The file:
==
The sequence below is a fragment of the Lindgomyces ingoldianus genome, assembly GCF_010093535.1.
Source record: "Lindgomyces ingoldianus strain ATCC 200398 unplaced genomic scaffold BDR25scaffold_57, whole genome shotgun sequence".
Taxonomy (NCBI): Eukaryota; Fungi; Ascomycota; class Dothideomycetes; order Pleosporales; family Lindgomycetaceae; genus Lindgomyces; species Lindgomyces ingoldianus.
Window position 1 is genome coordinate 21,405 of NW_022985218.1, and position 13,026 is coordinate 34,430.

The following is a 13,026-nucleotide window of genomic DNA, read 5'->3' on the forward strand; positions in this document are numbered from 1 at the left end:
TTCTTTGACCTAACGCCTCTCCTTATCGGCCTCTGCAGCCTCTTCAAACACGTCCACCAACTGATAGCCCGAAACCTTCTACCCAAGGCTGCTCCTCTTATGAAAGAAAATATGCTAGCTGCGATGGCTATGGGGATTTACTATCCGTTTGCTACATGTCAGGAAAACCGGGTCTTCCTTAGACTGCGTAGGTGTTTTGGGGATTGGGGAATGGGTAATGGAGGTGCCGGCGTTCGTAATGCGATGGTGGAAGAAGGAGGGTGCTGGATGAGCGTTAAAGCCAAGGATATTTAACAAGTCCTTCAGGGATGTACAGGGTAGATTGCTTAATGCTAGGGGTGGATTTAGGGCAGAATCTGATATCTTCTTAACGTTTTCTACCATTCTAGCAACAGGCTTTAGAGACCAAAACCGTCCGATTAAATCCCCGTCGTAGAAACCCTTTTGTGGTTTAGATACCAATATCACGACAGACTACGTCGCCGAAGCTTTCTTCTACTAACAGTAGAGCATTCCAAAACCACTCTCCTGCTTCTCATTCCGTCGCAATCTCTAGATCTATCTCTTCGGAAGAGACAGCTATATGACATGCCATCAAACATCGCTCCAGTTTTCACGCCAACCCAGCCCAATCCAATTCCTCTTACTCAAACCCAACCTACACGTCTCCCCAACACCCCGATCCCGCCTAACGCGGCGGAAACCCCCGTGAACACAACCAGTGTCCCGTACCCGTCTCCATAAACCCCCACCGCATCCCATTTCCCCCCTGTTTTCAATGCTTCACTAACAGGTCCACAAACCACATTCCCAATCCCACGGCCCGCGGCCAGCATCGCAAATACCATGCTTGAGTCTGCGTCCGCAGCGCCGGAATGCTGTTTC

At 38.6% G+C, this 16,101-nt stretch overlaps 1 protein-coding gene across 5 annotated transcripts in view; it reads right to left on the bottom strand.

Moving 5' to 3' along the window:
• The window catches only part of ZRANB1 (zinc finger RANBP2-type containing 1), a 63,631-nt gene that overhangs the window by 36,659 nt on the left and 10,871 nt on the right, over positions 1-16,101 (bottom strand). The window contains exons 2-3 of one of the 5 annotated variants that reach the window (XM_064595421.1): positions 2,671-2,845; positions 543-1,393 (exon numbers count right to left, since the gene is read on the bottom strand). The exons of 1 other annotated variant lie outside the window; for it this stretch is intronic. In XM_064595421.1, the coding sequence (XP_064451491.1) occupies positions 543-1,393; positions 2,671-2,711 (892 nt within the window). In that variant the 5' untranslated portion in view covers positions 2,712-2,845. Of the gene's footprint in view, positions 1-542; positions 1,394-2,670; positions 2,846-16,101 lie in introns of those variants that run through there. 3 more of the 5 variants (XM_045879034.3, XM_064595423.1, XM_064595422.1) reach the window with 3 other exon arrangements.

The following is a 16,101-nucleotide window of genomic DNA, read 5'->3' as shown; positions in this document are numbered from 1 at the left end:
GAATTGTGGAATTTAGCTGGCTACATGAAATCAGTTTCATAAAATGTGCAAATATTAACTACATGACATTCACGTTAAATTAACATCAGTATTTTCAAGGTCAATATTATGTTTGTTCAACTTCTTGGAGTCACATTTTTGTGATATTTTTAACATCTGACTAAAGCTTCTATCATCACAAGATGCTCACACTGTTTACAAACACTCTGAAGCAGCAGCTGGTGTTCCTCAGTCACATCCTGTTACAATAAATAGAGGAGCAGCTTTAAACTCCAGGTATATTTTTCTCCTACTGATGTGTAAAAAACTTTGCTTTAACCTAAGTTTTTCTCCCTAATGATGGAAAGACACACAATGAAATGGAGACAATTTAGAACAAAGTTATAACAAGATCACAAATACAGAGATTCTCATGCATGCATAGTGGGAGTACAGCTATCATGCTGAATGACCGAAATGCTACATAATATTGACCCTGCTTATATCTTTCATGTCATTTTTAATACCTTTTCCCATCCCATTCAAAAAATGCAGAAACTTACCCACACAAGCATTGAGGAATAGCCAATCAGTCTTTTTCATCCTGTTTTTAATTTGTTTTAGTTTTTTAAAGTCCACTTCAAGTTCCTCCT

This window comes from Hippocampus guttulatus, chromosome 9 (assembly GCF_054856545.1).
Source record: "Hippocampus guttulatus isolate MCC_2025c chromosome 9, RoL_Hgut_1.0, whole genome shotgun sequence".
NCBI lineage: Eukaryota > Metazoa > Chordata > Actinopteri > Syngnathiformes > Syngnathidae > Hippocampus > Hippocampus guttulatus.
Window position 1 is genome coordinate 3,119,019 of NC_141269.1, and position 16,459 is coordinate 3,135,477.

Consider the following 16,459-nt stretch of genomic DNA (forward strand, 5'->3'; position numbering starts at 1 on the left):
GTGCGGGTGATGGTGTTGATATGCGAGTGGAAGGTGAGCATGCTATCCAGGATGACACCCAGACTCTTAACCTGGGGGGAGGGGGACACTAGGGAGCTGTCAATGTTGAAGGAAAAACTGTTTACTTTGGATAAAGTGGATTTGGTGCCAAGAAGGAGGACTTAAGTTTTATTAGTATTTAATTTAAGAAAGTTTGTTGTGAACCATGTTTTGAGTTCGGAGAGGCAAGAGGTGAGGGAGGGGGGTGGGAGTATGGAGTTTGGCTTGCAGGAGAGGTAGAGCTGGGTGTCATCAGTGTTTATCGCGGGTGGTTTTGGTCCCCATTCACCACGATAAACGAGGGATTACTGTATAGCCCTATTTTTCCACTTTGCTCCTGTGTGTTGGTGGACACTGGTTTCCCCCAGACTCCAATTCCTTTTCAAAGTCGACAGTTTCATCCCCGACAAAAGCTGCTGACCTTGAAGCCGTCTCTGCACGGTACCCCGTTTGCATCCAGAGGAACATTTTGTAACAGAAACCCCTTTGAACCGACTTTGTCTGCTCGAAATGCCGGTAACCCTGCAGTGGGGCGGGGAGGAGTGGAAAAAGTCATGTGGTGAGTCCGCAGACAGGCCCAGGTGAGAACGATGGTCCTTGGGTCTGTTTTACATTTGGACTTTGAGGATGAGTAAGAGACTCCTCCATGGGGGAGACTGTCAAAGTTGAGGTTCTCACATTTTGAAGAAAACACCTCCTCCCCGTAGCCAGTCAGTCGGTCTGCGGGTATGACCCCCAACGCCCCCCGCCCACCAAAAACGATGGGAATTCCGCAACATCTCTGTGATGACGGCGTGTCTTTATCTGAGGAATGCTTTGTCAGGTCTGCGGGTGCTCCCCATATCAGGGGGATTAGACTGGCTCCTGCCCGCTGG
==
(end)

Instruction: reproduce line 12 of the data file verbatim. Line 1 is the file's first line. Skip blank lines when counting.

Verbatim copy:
This window comes from Hippocampus guttulatus, chromosome 9 (assembly GCF_054856545.1).